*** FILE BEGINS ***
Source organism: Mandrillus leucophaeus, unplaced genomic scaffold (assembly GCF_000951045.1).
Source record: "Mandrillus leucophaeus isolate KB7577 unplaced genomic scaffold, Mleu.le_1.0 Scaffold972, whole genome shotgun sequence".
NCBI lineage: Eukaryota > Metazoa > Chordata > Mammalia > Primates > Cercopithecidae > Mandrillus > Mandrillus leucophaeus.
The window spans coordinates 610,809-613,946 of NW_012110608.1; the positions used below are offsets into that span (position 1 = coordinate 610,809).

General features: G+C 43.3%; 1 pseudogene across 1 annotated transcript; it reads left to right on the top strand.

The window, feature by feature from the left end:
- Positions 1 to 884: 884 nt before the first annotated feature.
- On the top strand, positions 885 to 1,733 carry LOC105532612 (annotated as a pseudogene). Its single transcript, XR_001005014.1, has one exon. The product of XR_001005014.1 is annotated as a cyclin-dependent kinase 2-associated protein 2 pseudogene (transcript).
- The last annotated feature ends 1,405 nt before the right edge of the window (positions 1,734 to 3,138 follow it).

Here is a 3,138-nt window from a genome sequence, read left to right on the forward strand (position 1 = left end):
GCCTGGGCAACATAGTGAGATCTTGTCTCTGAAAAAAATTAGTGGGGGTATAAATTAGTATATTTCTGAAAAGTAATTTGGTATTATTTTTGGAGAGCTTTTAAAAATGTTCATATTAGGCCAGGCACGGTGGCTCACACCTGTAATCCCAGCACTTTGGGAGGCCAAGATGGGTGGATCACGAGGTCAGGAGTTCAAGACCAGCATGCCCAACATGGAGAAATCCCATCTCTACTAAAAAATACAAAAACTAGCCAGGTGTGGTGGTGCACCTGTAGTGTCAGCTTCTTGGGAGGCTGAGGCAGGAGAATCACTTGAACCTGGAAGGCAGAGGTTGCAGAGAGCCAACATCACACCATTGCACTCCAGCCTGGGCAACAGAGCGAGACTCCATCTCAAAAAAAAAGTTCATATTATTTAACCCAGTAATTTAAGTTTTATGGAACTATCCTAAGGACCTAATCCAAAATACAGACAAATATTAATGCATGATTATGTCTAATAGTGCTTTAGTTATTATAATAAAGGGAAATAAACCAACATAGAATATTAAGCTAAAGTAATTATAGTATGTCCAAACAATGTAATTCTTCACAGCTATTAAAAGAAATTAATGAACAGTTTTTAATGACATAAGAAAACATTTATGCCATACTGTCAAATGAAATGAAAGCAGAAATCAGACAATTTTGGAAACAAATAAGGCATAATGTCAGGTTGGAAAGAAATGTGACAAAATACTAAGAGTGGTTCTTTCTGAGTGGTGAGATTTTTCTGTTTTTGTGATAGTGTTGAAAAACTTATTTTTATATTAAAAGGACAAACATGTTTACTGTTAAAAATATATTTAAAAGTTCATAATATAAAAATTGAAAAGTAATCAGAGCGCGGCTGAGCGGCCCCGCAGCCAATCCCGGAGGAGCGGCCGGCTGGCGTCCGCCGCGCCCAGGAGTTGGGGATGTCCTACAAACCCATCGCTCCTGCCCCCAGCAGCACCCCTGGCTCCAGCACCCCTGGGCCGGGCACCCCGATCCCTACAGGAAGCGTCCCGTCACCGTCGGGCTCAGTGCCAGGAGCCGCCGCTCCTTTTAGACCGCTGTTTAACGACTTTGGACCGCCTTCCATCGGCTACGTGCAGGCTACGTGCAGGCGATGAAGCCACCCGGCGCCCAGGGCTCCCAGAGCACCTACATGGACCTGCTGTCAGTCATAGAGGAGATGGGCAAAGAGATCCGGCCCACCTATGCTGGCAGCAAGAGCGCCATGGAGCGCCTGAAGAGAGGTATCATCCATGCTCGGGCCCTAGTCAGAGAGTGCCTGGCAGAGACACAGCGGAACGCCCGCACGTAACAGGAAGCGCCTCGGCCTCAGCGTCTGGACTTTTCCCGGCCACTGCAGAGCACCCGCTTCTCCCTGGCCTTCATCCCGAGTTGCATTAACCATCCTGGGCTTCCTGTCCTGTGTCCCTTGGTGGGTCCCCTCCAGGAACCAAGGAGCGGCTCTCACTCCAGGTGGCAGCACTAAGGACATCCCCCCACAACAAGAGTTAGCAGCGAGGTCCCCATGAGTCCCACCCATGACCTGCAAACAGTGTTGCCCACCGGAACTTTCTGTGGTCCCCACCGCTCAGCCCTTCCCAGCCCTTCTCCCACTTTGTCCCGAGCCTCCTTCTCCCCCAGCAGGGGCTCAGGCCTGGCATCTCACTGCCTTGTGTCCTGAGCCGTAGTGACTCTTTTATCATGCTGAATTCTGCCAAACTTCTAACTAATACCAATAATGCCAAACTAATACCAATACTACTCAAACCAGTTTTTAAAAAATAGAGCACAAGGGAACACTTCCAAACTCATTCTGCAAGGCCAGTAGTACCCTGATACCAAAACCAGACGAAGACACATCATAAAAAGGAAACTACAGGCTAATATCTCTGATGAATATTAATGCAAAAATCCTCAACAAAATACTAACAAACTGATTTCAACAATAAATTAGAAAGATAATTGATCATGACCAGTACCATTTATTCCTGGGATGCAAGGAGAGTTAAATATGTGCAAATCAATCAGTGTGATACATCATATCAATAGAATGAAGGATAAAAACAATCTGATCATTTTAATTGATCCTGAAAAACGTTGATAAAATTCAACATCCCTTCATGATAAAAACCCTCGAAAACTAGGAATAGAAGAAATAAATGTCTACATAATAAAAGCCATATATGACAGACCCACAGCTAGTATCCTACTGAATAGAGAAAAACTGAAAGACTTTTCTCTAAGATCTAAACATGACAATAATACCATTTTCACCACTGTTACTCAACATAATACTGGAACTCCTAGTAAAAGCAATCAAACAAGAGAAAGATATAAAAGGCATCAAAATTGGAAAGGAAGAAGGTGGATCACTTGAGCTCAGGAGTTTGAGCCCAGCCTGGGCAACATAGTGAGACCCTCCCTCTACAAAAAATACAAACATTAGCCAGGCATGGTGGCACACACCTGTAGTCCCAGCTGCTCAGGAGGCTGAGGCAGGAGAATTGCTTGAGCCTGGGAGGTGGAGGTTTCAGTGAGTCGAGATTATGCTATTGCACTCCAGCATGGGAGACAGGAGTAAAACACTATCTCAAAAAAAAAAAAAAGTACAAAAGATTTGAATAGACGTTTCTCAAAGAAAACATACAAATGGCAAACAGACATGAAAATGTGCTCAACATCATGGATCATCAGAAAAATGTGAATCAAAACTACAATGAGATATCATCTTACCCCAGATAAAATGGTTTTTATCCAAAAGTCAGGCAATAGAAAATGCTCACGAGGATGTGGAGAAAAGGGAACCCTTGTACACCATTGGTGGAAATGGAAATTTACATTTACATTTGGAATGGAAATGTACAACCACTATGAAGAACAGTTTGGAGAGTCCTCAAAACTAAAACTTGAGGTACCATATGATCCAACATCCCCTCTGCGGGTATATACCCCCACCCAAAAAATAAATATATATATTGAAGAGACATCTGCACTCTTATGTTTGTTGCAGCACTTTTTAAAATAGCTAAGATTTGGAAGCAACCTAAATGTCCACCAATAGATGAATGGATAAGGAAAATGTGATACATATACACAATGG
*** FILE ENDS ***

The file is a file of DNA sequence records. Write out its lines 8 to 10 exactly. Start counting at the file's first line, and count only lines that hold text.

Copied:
- On the top strand, positions 885 to 1,733 carry LOC105532612 (annotated as a pseudogene). Its single transcript, XR_001005014.1, has one exon. The product of XR_001005014.1 is annotated as a cyclin-dependent kinase 2-associated protein 2 pseudogene (transcript).
- The last annotated feature ends 1,405 nt before the right edge of the window (positions 1,734 to 3,138 follow it).

Here is a 3,138-nt window from a genome sequence, read left to right on the forward strand (position 1 = left end):